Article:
Eight people have died this year in California wildfires. Here are some of their stories
By the end of July, fires in California had claimed at least eight lives this year. Here are some of their stories.
Melody Bledsoe, 70; James and Emily Roberts, 5 and 4
Melody Bledsoe, 70, and her great-grandchildren Emily and James Roberts, ages 4 and 5, died when the Carr fire ripped through Bledsoe’s Redding home July 26 . Bledsoe’s granddaughter Amanda Woodley confirmed the news in a public Facebook post.
Woodley said Bledsoe did everything she could to save the children. “She was hovered over them both with a wet blanket,” she wrote.
“My heart is crushed,” she said on Facebook. “I can’t believe this is real. I just keep seeing all of their beautiful faces.”
According to news reports, the children called their great-grandfather while he was at the store, saying the fire was approaching.
Speaking to the Sacramento Bee, Ed Bledsoe wept as he recounted trying to get back to the house, and said his two great-grandchildren were “absolutely angels.”
“She took care of me and them kids like we were a team,” Ed Bledsoe told the Record Searchlight. “Every day, every day of her and my life, I told her, ‘I want to thank you for being my lady.’”
— Andrea Castillo
Brian Hughes, 33
It takes skill and perseverance to become captain of a hotshot crew, but also patience, leadership and positivity. Those are the characteristics that Brian Hughes, captain of the Arrowhead Interagency Hotshots, embodied, according to his colleagues.
“He was just a wonderful human being,” Woody Smeck, superintendent of Sequoia and Kings Canyon national parks, said during a press conference Monday. “He was caring, kind, positive. His personality was infectious. People were drawn to him.”
Hughes was killed July 29 when he was struck by a tree while working with his crew to set a back fire — a tactic designed to limit a fire’s spread — on the east side of the Ferguson fire in late July, according to the National Park Service. He was treated at the scene, but died before he could be taken to a hospital.
“The team at Sequoia and Kings National Parks is devastated by this terrible news,” Smeck said in a statement. “Our deepest condolences go out to the firefighter’s family and loved ones. We grieve this loss with you.”
Hughes, who was originally from Hilo, Hawaii, had worked with the Arrowhead hotshots for four years. They are an elite crew of 20 firefighters based at Sequoia and Kings Canyon national parks.
“They go into the steepest of the steep, the most rugged of the rugged areas,” said Mike Theune, a spokesman with the parks. The Arrowhead team, one of two hotshot crews within the National Park Service, was working on a two-week rotation when the fatality occurred, he said.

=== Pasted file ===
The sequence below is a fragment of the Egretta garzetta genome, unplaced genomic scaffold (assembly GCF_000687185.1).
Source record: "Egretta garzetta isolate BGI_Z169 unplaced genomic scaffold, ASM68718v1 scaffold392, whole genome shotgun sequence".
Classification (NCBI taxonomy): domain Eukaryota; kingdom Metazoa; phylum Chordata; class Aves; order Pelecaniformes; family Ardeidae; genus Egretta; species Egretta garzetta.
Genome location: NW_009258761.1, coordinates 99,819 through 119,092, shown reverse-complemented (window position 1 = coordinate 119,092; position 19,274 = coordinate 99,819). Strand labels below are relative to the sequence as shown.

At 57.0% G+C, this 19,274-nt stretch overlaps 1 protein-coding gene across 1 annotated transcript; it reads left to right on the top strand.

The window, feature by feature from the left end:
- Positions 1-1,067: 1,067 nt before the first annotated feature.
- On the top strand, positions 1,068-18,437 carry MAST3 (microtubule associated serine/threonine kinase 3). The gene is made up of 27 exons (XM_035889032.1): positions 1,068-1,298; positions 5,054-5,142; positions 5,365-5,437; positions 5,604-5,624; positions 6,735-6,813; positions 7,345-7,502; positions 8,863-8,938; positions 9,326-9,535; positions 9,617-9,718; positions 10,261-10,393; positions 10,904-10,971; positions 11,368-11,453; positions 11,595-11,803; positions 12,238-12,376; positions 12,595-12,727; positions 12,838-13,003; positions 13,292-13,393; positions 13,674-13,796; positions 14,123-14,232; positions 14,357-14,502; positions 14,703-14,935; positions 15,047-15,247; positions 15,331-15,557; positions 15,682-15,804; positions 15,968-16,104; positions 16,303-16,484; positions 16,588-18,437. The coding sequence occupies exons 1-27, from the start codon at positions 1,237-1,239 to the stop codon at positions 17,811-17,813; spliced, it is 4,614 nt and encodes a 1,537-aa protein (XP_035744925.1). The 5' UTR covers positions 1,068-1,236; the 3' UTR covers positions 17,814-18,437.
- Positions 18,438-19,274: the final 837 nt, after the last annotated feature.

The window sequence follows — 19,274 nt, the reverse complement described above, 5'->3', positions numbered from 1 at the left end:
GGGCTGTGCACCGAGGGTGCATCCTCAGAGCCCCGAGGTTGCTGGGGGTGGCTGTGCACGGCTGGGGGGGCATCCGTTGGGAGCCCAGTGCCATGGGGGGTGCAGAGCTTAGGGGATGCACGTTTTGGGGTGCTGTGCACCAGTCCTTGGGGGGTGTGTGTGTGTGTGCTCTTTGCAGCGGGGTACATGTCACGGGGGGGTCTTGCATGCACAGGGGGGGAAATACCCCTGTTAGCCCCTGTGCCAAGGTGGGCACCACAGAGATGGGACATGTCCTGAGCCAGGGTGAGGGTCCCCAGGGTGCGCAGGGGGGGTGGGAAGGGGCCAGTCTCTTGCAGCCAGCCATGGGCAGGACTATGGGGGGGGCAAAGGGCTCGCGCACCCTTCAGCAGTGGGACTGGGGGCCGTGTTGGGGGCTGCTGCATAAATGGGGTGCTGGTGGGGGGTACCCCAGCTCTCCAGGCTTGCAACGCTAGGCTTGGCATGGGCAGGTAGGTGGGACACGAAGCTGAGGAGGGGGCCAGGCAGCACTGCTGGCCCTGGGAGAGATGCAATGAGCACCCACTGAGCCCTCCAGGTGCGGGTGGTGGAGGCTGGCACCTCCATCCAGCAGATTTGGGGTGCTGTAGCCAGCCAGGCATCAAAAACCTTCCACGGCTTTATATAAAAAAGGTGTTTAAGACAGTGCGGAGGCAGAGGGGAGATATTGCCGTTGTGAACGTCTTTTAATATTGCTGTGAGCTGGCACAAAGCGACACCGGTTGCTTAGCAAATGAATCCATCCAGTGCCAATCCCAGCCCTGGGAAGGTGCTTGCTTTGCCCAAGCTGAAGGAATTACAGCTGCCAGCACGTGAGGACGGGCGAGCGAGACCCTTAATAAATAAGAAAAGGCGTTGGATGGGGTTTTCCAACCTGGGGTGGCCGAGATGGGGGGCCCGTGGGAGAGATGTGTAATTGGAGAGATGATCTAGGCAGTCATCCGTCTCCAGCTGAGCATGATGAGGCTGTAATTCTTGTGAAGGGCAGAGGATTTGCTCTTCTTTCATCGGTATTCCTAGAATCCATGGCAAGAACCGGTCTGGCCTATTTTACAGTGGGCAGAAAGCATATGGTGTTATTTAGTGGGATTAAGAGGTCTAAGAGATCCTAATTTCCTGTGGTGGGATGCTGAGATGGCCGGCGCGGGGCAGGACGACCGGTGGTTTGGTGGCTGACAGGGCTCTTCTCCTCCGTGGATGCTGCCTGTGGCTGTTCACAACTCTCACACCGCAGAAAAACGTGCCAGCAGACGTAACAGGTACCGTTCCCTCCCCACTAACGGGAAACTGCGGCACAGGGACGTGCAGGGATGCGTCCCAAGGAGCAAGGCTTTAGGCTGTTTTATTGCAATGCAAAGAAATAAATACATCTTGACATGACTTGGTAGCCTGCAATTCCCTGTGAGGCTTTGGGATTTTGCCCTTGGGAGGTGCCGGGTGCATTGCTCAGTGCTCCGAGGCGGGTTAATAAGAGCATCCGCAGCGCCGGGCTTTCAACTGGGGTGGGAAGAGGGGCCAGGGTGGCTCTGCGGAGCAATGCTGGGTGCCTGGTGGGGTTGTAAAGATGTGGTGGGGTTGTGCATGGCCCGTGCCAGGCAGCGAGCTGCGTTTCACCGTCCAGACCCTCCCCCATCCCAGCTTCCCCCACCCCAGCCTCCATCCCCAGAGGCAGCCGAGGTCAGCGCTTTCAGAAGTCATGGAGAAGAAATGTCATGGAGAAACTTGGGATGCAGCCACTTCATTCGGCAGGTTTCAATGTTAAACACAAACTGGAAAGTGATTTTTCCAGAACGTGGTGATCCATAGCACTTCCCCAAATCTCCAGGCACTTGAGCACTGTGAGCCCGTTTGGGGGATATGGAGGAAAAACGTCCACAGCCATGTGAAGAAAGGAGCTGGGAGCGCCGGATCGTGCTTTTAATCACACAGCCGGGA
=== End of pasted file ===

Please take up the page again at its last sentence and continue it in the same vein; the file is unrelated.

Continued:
— Melissa Etehad and Alene Tchekmedyian
Don Ray Smith, 81
Don Ray Smith, 81, of Pollock Pines was a private bulldozer operator who was overtaken by flames in the Carr fire in Redding. Emergency personnel found his body in the area of Benson Drive and Rock Creek Road on July 26.
— Ruben Vives
Jeremy Stoke, 37
Jeremy Stoke was a Redding fire prevention inspector who died fighting the Carr fire. His death was announced on July 27.
“We ask for your thoughts and prayers for his family and the RFD as we process this tragic loss,” the Redding Fire Department said in a statement.
Stoke had served as a firefighter for 17 years, 14 with the Redding Fire Department, according to a statement from Gov. Jerry Brown.
He “died while working to ensure the residents of west Redding had a chance to escape the flames” and left behind his wife, a 13-year-old son and a 9-year-old daughter, according to the statement.
— Sonali Kohli
Braden Varney, 36
Braden Varney died trying to protect a Mariposa County community from the Ferguson fire on July 14.
Varney was driving a bulldozer cutting firebreaks when the machine “overturned in treacherous terrain,” Rep. Tom McClintock (R-Elk Grove) said in a tribute before the House of Representatives.
Varney was from Mariposa and had worked for the California Department of Forestry and Fire Protection for a decade, according to a statement from Gov. Jerry Brown. He was a second-generation bulldozer operator, and he left behind a wife, a 5-year-old daughter and a 3-year-old son.
“Braden is known by everyone in Mariposa County and is a star in our community and is a friend of everyone,” Mariposa County Sheriff Doug Binnewies told the Associated Press.
— Sonali Kohli
The stories shaping California
Get up to speed with our Essential California newsletter, sent six days a week.
You may occasionally receive promotional content from the Los Angeles Times.